Well, a shiny new edition came out. It is a facsimile edition of the 1981 version, but with some changes. I still own the copy I bought in 1981 and could easily compare the two. The new version faithfully copies the monochrome sections at the beginning and end of the book that explain basic concepts such as the nature of evolution. These, printed on a somewhat coarse type of paper, enclose the heart of the book like slices of bread in a sandwich. That heart consists of 90 pages filled with illustrations in full colour, printed in much better quality on glossy paper. Even the page numbers match up perfectly.
The few changes are interesting. The introductory text has been updated in a few places, and these are indicated with a slightly different font, a nice touch for the bibliophiles among us. For instance, the old version states that early amphibians already had 5 toes on each foot, whereas the new version says that that pattern only emerged as the standard pattern after earlier experiments with other numbers.
|Click to enlarge; copyright Dougal Dixon, with permission|
I could stop here and consider the job done, but I have seen some critical discussions of Dixon's works, including 'After Man'. I sometimes think these criticisms are overly harsh and would like to add a bit of background to 'After Man', meaning the time in which it appeared.
|Click to enlarge; Granada Publishing 1981|
Let's follow the scenario of evolving a land-living bat with specialised grasping legs. I would not expect all those features to evolve at once, but that one would set the stage for the next. (Whales did not evolve baleens the minute they entered the water, but had to become proficient swimmers first.) I expect the first step in that process to be that the bat gives up flight and becomes an animal walking on all fours. That will force quick changes to both the front and hind legs. I would expect that freeing one pair of limbs to catch prey and using the other legs to walk on to evolve only after that. (That, by the way, would be an example of 'centaurism'; see earlier posts here and here). Which pair of legs would become grasping limbs? My guess would be the front legs, because they are closer to the prey. But if the hind legs would be used for some reason, would they reach forward on the outside of the front legs, or in between, where the entire hind part of the body might also be swung forward to extend the reach?
My second doubt concerning the night stalker is that I do not think that sonar works well for a ground-based predator, as I explained in a series of earlier posts (here, here and here). Basically, using sonar is the opposite of stealth. I would therefore expect the animal to redevelop its eyes, keeping its extraordinary hearing as a passive sense. So my personal variant of a bipedal terrestrial predatory bat descendent would walk on its hind legs and not use sonar. I think it would be fairly likely, but it would also be much more conservative and also more boring than Dougal's night stalker...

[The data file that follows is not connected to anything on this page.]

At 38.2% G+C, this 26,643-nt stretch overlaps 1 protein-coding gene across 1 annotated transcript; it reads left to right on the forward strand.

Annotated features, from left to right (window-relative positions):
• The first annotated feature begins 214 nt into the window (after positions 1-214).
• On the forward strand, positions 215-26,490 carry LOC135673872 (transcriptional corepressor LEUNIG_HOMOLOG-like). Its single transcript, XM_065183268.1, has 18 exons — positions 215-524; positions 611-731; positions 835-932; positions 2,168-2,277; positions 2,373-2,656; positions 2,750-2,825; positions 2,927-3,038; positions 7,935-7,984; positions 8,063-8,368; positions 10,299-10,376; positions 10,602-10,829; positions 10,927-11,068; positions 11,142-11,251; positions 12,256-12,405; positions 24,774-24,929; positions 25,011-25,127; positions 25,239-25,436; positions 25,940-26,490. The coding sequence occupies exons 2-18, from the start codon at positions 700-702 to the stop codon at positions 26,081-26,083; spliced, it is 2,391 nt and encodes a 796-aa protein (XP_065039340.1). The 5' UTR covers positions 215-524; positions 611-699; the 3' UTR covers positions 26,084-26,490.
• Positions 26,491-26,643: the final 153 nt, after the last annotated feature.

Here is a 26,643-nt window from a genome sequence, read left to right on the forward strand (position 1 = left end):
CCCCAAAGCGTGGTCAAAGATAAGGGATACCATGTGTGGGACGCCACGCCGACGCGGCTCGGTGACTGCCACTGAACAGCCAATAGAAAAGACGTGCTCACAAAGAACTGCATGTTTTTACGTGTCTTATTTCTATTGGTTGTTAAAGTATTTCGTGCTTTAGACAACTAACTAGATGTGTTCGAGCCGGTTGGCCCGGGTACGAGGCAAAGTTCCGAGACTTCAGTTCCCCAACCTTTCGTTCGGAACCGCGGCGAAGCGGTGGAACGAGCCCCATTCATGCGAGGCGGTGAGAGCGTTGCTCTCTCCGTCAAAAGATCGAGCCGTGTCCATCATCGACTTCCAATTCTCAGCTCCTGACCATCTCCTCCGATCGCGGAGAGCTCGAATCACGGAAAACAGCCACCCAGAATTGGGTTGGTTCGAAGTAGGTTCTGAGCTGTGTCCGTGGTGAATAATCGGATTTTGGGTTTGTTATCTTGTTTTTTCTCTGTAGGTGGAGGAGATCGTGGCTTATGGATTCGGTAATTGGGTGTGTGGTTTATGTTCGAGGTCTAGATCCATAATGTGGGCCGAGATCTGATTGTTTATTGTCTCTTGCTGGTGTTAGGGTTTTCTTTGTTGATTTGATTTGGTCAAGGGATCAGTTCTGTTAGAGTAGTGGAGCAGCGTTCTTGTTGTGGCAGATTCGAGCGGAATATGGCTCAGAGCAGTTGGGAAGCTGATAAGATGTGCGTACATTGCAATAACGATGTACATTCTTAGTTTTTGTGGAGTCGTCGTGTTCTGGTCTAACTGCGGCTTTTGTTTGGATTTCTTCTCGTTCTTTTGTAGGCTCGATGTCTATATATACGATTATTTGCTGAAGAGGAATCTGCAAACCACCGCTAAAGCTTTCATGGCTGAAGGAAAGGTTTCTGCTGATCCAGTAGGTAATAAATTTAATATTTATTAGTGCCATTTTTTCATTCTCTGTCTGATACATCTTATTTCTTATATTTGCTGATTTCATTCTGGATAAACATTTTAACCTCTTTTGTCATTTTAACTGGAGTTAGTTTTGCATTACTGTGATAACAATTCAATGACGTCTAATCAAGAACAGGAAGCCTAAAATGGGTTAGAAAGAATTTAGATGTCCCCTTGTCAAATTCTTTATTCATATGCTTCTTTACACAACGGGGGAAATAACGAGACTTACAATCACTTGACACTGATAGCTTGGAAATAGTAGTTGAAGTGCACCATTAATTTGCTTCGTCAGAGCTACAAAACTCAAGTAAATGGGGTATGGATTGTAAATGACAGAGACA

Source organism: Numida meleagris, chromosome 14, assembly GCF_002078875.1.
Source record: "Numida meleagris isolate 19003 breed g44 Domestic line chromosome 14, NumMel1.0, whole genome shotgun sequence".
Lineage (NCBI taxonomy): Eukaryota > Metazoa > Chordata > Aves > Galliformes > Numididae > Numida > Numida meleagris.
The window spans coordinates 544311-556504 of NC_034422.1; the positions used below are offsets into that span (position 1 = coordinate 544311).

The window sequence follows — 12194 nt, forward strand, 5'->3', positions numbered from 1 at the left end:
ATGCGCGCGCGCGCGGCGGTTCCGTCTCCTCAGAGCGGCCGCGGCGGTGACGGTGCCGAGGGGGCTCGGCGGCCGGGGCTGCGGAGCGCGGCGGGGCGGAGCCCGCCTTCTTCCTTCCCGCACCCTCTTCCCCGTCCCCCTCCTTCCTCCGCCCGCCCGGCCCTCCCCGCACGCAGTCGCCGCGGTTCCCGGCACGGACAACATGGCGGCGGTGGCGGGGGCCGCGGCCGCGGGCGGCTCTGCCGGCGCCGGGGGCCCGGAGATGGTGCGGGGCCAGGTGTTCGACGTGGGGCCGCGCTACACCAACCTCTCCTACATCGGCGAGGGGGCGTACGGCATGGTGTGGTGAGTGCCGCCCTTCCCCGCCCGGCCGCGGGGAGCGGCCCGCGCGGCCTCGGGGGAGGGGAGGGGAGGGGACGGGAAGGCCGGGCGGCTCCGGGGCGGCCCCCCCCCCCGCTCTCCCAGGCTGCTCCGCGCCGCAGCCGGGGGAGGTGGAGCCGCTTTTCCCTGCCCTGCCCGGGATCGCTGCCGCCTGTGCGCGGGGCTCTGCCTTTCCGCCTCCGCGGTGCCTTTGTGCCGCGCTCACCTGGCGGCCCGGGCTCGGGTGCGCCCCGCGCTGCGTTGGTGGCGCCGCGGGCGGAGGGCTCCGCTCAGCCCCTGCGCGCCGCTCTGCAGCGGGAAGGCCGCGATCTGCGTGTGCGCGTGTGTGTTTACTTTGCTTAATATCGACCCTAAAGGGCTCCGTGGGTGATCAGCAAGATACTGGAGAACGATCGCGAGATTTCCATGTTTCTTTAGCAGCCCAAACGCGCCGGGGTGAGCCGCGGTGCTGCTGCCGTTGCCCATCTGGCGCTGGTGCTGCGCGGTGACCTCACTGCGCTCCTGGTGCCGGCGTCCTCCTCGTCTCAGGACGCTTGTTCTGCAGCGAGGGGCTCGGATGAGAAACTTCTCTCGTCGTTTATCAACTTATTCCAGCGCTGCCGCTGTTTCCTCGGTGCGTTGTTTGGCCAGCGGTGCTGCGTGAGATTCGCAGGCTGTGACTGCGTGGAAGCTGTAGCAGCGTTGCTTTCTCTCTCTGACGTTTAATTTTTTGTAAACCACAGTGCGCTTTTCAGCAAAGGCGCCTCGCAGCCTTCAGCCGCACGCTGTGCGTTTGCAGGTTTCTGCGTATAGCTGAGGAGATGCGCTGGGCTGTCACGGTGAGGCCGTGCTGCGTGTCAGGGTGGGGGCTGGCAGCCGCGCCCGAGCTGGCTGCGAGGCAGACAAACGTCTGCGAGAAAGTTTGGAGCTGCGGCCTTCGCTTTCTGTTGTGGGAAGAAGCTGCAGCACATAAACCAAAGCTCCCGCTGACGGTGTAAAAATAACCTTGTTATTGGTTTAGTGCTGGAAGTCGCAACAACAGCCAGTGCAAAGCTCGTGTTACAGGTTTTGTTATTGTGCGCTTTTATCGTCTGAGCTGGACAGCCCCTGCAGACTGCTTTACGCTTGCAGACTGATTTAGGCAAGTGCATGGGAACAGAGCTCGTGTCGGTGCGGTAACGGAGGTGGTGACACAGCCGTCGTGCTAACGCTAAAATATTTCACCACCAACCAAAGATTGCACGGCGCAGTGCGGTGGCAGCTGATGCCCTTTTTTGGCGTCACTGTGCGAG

By now you may feel that all this criticism of what is probably the most famous creation of 'After Man' is a very odd way to defend Dougal's work. But there is a point here: it is very unlikely that anyone would have been able to raise such specific and detailed considerations in 1981. Such a person would at the time have to have been a professional biologist, not a member of the general public. I am not a biologist, and I can only raise such criticisms now because of several reasons. The first is having ideas; even though I thought hard about the use of sonar for a land-living predator, someone had to have to come with that idea first, and that certainly wasn't me; it was Dougal. The second reason is that you need knowledge to think matters through; to learn, there must be something to learn from.
Suppose you find yourself in 1981 wanting to know more about some biological subject, say sonar, the evolution of whales, or any specific animal group such as 'mudskippers'. You go to a book store or ask your local librarian, who will probably come up with the same one or two books every time, leaving you both frustrated and ill-informed. Anything specific would require access to something like a university library, and even there you would on some subjects find less information than you find on Wikipedia now. There was hardly anything to fill the gap between a general interest and professional levels. The information that is readily available now with a few clicks was either non-existent or almost completely inaccessible in 1981. So what could someone interested in biology, palaeontology and science fiction find in 1981? Well, disappointingly little:
- On the dinosaur front, you would not be happy. There were stirrings of the coming 'Dinosaur Renaissance' (Bakker's paper from Scientific American from 1975 can be found here). But Robert Bakker's book 'The Dinosaur Heresies', that spread the message that dinosaurs were lively, athletic and interesting was still five years into the future in 1981. The most spectacular book on past life that you could own at the time was probably 'Life before Man', illustrated by Zdenek Burian. It had been around at least since 1973.
- Speculative biology did not really exist as such. An early work such as Stümpke's 'Snouters' (1957) would remain unknown to you, unless someone book dealer would decide to distribute a new printing, so you could find out about it, by chance, by browsing a book store. I found one in 1983 (under its original German title of 'Bau und Leben der Rhinogradentia'). I later wrote about them here, here and here.